Generic Aadhar plans to expand its services to the states of Maharashtra, Gujarat, Andhra Pradesh, Tamil Nadu and Delhi in the upcoming year, according to Mr. Deshpande. The firm wants to build a chain of 1000 retailers built on a franchise-model.
The company has a tie up with four WHO-GMP certified manufacturers in Palghar, Ahmedabad, Pondicherry and Nagpur. It provides medicines for two commonly found diseases in most middle-aged Indians, diabetes and hypertension, at a very low price. The company aims to be able to procure Cancer medicines from Baddi in Himachal Pradesh and sell it at equally cheap rates.
In Deshpande’s own words, as he spoke to ET Now about how his start-up processes itself, he says, “I am creating an ecosystem in pharma industries where our Indian people can get medicines from our manufacturing facility and they can definitely save their hard-earned money.” Generic Aadhar pools in its medicines directly from the GMP-approved facilities and gives it to retailers. All the costs in between are cut down.
He also adds that in India there are some companies which market medicines as “branded” and that increases the cost of the basic product, which becomes the burden of the patient or purchaser.
Deshpande has said in his interviews that he got the support he needed to start his business at such a young age from his father. He made an initial investment of INR 15 lakh borrowed from his father. His parents run their own business. His mother has a pharmaceutical marketing company and father is a travel agent.
As mentioned before, he was sixteen when he started the firm, and he was not eligible to sign contracts but was able to be a shareholder in his own company. When he explained his idea to his team, they agreed that he had an impactful idea for an enterprise. Soon after, Deshpande convinced the first medical store to get aggregated by his company.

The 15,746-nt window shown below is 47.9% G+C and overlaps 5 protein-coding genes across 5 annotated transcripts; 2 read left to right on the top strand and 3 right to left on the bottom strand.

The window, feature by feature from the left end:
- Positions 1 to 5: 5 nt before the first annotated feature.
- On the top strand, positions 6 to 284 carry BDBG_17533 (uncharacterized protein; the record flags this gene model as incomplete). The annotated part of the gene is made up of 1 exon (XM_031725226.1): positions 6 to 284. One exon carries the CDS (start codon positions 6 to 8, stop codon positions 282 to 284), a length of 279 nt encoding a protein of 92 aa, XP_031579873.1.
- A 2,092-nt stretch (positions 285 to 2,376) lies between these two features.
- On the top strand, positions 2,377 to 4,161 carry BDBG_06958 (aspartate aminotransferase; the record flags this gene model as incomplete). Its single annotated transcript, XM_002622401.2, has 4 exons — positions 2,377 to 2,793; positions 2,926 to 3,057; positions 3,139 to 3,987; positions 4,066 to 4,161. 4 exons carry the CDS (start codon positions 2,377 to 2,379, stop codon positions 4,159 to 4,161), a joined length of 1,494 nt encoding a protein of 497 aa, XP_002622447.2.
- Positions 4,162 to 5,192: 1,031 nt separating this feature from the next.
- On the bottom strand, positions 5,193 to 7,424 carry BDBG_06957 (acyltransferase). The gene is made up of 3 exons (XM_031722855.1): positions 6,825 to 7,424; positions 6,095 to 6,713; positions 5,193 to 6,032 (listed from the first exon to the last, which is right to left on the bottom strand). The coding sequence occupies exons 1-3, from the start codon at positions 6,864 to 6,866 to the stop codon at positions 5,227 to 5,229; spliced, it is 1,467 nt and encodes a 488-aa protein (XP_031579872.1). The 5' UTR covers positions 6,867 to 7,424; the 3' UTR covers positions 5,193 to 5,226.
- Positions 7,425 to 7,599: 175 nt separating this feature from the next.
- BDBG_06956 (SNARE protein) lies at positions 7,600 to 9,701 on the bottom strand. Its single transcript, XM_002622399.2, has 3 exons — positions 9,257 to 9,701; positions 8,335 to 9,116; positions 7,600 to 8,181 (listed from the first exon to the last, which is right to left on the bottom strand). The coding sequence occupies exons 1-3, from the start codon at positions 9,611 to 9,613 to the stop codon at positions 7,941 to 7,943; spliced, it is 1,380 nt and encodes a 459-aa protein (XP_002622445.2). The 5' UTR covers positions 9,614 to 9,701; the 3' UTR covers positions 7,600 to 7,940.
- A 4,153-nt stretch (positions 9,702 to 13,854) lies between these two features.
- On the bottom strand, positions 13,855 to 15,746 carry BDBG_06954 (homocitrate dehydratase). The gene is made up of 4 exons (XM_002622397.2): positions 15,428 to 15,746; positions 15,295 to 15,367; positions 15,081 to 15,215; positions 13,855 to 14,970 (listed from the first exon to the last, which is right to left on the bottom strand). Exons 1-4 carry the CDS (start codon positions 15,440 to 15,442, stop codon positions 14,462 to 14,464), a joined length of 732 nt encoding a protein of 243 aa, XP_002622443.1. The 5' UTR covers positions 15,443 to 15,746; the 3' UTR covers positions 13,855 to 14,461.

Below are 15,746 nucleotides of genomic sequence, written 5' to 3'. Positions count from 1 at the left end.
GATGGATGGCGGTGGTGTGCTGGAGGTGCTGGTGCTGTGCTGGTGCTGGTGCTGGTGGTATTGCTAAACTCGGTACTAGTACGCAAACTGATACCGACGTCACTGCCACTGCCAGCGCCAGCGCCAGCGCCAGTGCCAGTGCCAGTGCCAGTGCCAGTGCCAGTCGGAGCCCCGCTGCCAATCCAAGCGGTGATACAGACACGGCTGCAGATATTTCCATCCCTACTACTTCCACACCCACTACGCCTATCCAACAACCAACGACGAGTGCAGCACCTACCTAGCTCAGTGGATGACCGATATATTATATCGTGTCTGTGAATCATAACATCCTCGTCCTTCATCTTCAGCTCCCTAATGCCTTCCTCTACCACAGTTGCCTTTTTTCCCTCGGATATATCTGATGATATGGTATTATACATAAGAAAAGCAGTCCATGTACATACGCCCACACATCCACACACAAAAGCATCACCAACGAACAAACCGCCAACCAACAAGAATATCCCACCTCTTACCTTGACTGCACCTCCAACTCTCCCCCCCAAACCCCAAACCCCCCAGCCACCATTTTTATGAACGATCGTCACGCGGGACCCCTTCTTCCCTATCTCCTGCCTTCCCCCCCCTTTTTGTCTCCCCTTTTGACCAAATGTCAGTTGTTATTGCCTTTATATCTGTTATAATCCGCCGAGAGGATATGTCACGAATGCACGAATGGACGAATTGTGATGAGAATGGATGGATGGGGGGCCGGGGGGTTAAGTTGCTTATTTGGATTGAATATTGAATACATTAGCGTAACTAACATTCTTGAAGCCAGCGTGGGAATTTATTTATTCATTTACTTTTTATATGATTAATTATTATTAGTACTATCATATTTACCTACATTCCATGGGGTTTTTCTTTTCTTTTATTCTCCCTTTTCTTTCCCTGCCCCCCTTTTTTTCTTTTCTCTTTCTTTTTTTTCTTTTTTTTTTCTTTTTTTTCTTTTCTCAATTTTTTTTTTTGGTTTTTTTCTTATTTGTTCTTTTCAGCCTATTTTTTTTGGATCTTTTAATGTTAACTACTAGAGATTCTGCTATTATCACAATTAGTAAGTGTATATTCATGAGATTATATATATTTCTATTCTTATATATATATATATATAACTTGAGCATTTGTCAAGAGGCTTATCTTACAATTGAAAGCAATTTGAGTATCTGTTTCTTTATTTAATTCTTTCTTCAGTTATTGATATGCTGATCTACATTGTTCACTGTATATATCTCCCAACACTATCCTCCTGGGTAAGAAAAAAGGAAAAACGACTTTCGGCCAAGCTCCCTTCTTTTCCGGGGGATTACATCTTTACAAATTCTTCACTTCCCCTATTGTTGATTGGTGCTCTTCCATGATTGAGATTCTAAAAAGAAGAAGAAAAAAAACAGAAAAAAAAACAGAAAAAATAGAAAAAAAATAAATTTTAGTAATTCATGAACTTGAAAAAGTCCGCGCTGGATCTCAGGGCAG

In the last two years, Mr. Deshpande had been creating a lot of awareness by organising health camps outside aggregator stores, and that is when Mr. Ratan Tata noticed the efforts of the entrepreneur to bring a societal change and initiate a chain of value for the society.
The big day came when the tycoon, Mr. Tata himself, invited Mr. Deshpande for a two-hour long meeting. The young entrepreneur felt thrilled and confident all the same that his model would get appreciation from Mr. Tata because of the philanthropist the latter is, and because of his concern for the society.
In fact, a prominent pharmacy chain owner also expressed interest in raising the stake in Generic Aadhar a year ago, but it did not bear fruit. Last year, Deshpande, who was also a student at Mumbai College, was nominated for the Thiel Fellowship in Silicon Valley, a two-year program for young adults who want to build new firms.
In recent years, the government is attempting to put all vital drugs under subsidized prices. Roughly 80 per cent of drugs sold in the country, including 50,000 brands, are beyond price controls and enjoy margins of around 30 per cent-20 per cent for suppliers and 10 per cent for wholesalers. The profits also are significantly greater for premium branded products in categories such as cancer and cardiovascular goods.